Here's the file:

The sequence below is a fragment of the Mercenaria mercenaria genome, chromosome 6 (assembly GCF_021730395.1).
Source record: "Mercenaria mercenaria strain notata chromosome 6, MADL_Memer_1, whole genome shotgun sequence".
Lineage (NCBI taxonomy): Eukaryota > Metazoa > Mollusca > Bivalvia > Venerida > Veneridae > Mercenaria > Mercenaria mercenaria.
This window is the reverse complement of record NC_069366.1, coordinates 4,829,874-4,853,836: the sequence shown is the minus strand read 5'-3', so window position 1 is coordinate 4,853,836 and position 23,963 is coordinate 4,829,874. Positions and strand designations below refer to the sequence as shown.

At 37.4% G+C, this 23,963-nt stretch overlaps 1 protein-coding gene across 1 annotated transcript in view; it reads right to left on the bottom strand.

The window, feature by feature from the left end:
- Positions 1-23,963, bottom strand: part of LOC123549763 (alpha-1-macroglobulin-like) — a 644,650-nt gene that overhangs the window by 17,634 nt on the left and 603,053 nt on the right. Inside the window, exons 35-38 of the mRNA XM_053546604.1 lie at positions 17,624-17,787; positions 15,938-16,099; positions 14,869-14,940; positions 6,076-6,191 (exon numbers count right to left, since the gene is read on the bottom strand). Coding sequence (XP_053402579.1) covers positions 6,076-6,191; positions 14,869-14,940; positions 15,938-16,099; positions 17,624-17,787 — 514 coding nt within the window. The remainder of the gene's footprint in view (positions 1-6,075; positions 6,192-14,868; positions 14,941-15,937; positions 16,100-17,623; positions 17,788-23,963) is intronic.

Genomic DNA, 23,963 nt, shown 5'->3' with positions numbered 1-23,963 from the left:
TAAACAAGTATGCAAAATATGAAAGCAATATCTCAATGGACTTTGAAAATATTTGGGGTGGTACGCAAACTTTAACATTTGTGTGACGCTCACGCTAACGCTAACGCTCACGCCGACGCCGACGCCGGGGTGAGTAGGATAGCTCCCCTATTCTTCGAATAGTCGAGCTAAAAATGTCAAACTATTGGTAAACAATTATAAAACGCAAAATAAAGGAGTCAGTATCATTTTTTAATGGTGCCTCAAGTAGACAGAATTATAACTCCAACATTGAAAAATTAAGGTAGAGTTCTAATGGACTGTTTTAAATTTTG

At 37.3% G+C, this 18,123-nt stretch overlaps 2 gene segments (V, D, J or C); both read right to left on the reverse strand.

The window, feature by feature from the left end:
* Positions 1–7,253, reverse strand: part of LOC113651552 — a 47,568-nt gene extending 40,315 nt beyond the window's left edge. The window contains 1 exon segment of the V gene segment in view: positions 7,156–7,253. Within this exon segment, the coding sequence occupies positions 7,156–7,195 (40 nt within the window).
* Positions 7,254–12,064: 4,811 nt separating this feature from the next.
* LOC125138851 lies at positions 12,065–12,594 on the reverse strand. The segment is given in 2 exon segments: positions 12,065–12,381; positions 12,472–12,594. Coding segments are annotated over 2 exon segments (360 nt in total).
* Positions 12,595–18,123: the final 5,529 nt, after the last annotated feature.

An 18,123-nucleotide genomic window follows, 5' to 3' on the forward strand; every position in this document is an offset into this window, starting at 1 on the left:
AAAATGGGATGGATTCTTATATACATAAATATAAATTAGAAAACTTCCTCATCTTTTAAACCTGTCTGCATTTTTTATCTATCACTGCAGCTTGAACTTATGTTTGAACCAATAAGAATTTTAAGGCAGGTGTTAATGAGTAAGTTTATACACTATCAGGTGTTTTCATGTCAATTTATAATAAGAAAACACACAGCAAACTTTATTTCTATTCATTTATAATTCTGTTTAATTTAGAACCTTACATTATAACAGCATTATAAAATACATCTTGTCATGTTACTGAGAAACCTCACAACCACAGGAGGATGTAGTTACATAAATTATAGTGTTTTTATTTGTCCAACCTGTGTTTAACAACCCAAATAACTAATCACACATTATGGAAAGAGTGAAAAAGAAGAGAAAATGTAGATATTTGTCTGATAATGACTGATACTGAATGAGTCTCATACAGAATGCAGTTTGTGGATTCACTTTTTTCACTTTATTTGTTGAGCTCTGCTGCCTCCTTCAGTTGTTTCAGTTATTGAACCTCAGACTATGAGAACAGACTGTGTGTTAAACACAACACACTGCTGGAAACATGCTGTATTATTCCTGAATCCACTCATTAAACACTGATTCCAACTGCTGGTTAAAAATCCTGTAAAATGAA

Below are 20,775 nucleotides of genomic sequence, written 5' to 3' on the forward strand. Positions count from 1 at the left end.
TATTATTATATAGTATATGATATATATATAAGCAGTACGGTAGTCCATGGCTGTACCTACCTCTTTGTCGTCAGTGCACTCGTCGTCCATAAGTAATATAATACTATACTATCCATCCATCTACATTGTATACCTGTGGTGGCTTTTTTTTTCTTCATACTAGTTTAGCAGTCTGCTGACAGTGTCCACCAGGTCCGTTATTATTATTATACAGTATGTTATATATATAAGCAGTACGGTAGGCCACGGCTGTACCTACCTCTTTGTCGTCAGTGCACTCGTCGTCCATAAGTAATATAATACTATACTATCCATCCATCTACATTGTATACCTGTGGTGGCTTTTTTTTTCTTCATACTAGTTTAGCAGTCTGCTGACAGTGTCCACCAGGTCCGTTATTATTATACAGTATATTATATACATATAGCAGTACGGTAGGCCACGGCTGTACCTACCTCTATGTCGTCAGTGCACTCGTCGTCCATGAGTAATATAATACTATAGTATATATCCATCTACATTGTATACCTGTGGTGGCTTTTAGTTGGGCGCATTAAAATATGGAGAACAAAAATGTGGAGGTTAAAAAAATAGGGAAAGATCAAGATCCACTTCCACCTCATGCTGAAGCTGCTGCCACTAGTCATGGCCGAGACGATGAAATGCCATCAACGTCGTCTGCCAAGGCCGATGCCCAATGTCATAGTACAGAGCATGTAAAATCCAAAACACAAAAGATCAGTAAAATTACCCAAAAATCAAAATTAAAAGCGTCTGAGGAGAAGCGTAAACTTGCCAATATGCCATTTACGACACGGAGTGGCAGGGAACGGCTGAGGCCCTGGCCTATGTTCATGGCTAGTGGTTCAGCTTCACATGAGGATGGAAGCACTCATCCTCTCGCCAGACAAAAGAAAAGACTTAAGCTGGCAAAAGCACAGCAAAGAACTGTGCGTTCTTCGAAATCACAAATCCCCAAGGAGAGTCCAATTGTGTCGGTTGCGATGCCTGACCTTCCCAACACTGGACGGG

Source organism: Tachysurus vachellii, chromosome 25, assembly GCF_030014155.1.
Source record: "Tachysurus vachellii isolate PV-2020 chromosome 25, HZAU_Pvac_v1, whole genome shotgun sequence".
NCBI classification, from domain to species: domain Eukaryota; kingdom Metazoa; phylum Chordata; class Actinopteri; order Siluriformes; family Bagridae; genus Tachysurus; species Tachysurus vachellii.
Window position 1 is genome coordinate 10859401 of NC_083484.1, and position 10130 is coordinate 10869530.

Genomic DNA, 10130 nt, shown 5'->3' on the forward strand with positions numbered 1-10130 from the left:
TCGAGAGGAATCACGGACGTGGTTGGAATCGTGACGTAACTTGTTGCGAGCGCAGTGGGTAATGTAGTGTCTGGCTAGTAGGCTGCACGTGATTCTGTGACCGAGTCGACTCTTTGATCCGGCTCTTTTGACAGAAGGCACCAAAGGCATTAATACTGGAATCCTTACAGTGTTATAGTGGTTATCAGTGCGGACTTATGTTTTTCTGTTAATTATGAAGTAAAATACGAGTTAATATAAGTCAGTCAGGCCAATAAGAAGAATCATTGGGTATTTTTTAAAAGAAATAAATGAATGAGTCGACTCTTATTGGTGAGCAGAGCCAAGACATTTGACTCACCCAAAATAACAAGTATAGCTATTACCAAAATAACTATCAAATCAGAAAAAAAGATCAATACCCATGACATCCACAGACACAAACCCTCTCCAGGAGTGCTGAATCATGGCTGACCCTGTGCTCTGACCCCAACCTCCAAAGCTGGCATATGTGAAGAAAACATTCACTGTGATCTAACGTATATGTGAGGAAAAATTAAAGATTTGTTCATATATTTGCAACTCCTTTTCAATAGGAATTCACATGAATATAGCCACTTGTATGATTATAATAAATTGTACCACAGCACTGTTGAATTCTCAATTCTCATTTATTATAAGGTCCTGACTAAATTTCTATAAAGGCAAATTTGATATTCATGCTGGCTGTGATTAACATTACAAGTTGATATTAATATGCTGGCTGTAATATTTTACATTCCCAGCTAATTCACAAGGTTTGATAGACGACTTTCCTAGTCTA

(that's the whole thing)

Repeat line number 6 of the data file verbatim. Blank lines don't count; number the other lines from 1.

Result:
The window, feature by feature from the left end: